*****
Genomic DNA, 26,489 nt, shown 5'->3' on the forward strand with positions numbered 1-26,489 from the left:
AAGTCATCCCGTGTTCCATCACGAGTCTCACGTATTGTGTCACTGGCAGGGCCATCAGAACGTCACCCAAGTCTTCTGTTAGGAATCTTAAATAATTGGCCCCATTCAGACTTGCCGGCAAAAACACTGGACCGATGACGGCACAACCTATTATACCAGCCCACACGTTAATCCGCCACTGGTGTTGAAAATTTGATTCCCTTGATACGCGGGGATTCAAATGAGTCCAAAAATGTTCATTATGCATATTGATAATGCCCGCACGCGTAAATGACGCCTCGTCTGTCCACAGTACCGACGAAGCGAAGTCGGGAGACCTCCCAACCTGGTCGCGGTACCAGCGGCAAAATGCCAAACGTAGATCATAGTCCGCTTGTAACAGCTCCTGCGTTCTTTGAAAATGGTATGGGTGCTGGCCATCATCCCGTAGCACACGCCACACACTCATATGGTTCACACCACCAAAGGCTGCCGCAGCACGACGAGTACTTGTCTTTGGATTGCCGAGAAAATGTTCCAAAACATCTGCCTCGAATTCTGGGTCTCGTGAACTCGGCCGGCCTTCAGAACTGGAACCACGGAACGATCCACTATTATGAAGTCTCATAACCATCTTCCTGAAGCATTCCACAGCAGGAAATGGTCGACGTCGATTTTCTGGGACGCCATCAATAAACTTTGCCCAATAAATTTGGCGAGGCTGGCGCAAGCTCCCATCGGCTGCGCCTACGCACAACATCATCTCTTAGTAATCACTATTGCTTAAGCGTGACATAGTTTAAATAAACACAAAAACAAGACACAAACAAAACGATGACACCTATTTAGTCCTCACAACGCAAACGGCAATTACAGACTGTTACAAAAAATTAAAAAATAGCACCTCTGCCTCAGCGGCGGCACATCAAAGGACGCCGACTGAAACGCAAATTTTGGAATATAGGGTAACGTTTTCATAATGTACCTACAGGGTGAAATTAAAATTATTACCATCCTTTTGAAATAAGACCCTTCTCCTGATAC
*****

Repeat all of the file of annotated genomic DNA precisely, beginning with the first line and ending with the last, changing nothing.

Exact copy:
Genomic DNA, 26,489 nt, shown 5'->3' on the forward strand with positions numbered 1-26,489 from the left:
AAGTCATCCCGTGTTCCATCACGAGTCTCACGTATTGTGTCACTGGCAGGGCCATCAGAACGTCACCCAAGTCTTCTGTTAGGAATCTTAAATAATTGGCCCCATTCAGACTTGCCGGCAAAAACACTGGACCGATGACGGCACAACCTATTATACCAGCCCACACGTTAATCCGCCACTGGTGTTGAAAATTTGATTCCCTTGATACGCGGGGATTCAAATGAGTCCAAAAATGTTCATTATGCATATTGATAATGCCCGCACGCGTAAATGACGCCTCGTCTGTCCACAGTACCGACGAAGCGAAGTCGGGAGACCTCCCAACCTGGTCGCGGTACCAGCGGCAAAATGCCAAACGTAGATCATAGTCCGCTTGTAACAGCTCCTGCGTTCTTTGAAAATGGTATGGGTGCTGGCCATCATCCCGTAGCACACGCCACACACTCATATGGTTCACACCACCAAAGGCTGCCGCAGCACGACGAGTACTTGTCTTTGGATTGCCGAGAAAATGTTCCAAAACATCTGCCTCGAATTCTGGGTCTCGTGAACTCGGCCGGCCTTCAGAACTGGAACCACGGAACGATCCACTATTATGAAGTCTCATAACCATCTTCCTGAAGCATTCCACAGCAGGAAATGGTCGACGTCGATTTTCTGGGACGCCATCAATAAACTTTGCCCAATAAATTTGGCGAGGCTGGCGCAAGCTCCCATCGGCTGCGCCTACGCACAACATCATCTCTTAGTAATCACTATTGCTTAAGCGTGACATAGTTTAAATAAACACAAAAACAAGACACAAACAAAACGATGACACCTATTTAGTCCTCACAACGCAAACGGCAATTACAGACTGTTACAAAAAATTAAAAAATAGCACCTCTGCCTCAGCGGCGGCACATCAAAGGACGCCGACTGAAACGCAAATTTTGGAATATAGGGTAACGTTTTCATAATGTACCTACAGGGTGAAATTAAAATTATTACCATCCTTTTGAAATAAGACCCTTCTCCTGATAC